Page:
The Rural Employment Guarantee Scheme (REGS) has the word guarantee in it and whatever else it may or may not guarantee, it certainly guarantees greater overall poverty than would be the case without the REGS.
In brief, REGS does not increase the aggregate production of the economy, nor does it increase productive capacity; it merely redistributes incomes by giving money to those in the rural areas. The first order effect of this diversion of resources is that other projects which have the potential to increase production and increase productive capacity do not get done; that is, the opportunity cost of the REGS is very high. The second order effects are increased public corruption, making the population much more dependent, increasing population, etc. This means in the future, the economy will produce much less than it would have otherwise produced and thus more people would face poverty as a result of the REGS .The rest of this essay is an elaboration of this argument.
Reasoning from the basics, first we must understand what the words poverty, income, employment, and production mean and how they are related to each other. Given the widespread confusion of these basic words, it is not surprising that the reasoning comes out all warped and some rather silly notions are entertained by supposedly sane people.
Poverty is lack of income, fundamentally and essentially. Income is real and is not to be confused with money which is nominal. The confusion between income and money happens because income is denominated in money terms. One can have income without having money. For instance in a Robinson Crusoe economy, Robinson’s income is what he gathers from the forest and the sea, farms and manufactures through his labor. Income is the real stuff that he can eat, and wear, and save. The seeds he saves for the next season’s plantings are his investments. Whether Robinson is poverty stricken or not depends entirely upon how much stuff he produces through his labor, and what he gets without having to exert any labor such as coconuts falling of their own on his head.
A Robinson Crusoe economy is a simplified model of a real economy. In the RC economy, there are natural resources such as the ocean and forests (land), Robinson’s ability to do work (labor), a few tools (capital), and Robinson’s knowledge of how to do things such as making a fire, planting corn, making bread (technology). Robinson is the capitalist who owns the means of production. He supplies the labor, and he gets paid wages which are his income. Depending upon how good his technology is – such as knowing when to plant what, or how to make a fishing net; and how much labor he supplies – or how much leisure he enjoys; and how much of his income he consumes and how much he saves for future investment; and how good his tools are, all add up to a steady stream of stuff that is available to him and that is his income. If the amount of stuff he produces plus what nature gives to him without his exertions is below a certain level, he is poverty stricken.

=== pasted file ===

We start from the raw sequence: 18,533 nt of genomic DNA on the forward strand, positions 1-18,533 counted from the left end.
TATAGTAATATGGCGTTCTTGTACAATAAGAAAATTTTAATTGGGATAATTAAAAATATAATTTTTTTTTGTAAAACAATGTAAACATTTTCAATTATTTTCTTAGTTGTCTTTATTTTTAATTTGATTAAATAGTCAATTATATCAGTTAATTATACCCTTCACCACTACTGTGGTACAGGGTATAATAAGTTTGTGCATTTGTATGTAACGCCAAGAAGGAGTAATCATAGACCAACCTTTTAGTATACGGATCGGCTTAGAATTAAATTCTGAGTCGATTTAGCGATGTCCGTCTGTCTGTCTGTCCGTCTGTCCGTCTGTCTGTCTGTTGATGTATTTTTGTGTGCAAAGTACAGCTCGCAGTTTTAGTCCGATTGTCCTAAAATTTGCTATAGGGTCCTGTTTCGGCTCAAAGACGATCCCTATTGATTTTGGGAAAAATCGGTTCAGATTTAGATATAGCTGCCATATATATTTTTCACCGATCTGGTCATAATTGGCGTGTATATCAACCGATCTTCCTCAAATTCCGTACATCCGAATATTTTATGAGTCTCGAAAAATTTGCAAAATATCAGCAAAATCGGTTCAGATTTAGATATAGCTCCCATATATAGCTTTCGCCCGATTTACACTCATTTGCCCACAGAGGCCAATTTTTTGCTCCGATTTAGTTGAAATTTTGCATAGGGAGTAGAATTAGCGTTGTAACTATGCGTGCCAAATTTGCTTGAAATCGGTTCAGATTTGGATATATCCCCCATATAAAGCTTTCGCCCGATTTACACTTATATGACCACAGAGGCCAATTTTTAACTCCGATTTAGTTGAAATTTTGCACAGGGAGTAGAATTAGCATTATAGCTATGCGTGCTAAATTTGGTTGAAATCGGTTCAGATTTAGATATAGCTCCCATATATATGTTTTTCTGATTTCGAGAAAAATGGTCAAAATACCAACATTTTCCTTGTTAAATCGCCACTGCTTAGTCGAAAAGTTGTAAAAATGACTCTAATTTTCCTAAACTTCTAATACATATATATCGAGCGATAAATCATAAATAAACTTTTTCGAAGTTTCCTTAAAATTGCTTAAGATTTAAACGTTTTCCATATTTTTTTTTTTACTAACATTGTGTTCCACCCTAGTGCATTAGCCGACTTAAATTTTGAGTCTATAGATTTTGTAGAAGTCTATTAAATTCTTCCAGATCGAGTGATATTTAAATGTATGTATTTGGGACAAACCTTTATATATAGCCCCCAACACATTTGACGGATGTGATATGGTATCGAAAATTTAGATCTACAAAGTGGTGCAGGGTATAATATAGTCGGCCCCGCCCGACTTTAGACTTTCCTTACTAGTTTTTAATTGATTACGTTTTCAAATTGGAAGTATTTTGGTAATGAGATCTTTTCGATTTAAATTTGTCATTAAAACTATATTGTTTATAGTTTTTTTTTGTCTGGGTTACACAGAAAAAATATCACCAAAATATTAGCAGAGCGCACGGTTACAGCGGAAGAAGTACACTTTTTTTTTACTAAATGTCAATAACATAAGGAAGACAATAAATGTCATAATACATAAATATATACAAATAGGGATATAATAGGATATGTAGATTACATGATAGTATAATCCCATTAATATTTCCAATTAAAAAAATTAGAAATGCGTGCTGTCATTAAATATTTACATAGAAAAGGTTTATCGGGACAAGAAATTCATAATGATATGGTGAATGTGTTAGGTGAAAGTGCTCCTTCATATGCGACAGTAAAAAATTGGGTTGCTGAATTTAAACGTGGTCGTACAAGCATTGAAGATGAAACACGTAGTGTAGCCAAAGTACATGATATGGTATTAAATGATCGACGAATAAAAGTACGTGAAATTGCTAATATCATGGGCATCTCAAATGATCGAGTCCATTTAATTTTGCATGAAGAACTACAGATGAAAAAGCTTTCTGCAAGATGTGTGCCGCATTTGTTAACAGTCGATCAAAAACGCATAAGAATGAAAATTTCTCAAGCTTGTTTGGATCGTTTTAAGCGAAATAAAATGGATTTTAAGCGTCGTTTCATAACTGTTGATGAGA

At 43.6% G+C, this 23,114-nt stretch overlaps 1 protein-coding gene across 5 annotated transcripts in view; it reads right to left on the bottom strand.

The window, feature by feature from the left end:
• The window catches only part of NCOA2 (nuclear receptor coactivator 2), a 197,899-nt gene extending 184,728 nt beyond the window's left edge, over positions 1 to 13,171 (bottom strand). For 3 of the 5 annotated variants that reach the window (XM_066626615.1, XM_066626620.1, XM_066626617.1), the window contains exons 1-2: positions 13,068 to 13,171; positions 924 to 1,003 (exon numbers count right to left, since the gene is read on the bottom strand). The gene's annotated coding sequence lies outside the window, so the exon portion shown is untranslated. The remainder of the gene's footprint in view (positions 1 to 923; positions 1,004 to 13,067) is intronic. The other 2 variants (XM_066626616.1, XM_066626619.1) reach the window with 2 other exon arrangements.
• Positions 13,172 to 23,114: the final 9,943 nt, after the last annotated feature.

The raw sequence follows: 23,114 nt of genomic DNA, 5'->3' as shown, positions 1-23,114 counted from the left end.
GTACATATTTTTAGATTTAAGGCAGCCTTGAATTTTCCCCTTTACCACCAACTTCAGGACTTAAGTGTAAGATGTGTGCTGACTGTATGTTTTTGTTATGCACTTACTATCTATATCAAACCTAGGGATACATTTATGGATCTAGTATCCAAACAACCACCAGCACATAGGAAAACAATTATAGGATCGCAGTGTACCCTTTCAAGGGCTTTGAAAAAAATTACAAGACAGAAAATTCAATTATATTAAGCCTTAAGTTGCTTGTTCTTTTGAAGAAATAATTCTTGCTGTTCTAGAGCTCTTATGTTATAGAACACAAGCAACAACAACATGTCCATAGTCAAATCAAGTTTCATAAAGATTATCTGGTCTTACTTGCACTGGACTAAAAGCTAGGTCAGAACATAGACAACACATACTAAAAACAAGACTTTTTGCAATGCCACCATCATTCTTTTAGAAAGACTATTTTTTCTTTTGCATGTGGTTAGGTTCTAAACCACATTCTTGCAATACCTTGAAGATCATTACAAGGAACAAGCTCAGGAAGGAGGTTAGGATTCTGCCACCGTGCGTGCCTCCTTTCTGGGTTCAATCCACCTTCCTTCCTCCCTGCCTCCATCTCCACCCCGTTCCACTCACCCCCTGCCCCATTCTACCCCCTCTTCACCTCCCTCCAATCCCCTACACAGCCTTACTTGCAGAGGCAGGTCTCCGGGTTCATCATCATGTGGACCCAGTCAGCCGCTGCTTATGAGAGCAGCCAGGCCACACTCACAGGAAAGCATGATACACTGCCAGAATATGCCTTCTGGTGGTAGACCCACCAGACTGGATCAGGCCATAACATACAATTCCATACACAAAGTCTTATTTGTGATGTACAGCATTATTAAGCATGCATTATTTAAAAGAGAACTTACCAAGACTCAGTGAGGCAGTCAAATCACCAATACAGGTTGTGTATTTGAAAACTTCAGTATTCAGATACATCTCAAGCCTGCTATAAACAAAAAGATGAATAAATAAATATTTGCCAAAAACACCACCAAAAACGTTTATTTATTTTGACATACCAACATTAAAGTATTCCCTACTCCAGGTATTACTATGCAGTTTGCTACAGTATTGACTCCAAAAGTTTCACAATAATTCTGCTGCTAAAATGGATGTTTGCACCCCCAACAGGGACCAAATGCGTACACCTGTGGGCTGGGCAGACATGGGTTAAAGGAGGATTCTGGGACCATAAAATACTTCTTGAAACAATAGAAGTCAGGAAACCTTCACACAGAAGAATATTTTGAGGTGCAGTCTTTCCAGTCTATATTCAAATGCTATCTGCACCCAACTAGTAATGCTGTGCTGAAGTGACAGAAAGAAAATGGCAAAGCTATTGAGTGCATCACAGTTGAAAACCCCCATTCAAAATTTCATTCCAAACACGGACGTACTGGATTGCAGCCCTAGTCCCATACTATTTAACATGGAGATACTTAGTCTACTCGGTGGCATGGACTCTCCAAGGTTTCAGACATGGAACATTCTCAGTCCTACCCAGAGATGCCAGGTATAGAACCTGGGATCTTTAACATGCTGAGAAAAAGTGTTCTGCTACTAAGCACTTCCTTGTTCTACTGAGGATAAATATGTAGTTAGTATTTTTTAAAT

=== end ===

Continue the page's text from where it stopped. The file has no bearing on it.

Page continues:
Robinson could be fabulously wealthy without ever lifting a finger if nature provided all the goods he needed. That is, he would be totally unemployed and still not be poor because he would have an income without so much as moving out of his hammock. On the other hand, he could be toiling day and night and be fully employed 24/7 and yet produce so little stuff that he lives in dire poverty. You could be unemployed and rich if you get gifts, or you could be employed and yet be poor if you produce too little. To conclude this bit, poverty is lack of income, and income is stuff that you get to consume – whether it was produced by your labor or not.
Now getting back to the real economy, you have one major difference with the RC economy: the real economy has more people. All other bits remain the same. Income to a person then is that person’s share of the total amount of stuff produced in the economy. How he is apportioned his share of the total production of the economy – that is his income – is a matter that is determined by various factors. For example, he could own machines, which other people use to produce stuff and in exchange they give him some of the stuff produced. He then is a capitalist and enjoys an income without working. He is “unemployed” but not poor. Or he could be a laborer who works in a farm and gets to keep what he produces, or he could be a programmer and gets paid money which he uses to buy stuff. Or he could be just a bum and the government gives him a handout every month.
So here is absolute bottom line: people are poor when their incomes are below a certain level, irrespective of whether they are employed or not, whether they have money or not. Now the reason that a person’s income is low could be because the economy as a whole produces too little relative to the number of people among whom the production has to be distributed (the production-population imbalance), or it could be that the economy produces a huge amount of stuff but the person for some reason is unable to receive his fair share of the production (the production-distribution imbalance.) Of course, you could have combinations of the above two to get inadequate production coupled with poor distribution.
Just to underline one point that we need to keep in mind: no one, including me, wants employment; we want an income. Employment is a means to the end—the income—and not an end in itself. If we did not have to be employed but received an income, we would be free to enjoy leisure in which we could do what we pleased, from programming computers to raising corn or digging ditches. I would be happy to let robots create all the stuff that I need so that I can spend the entire time eating with nice people, drinking with nice people, and sleeping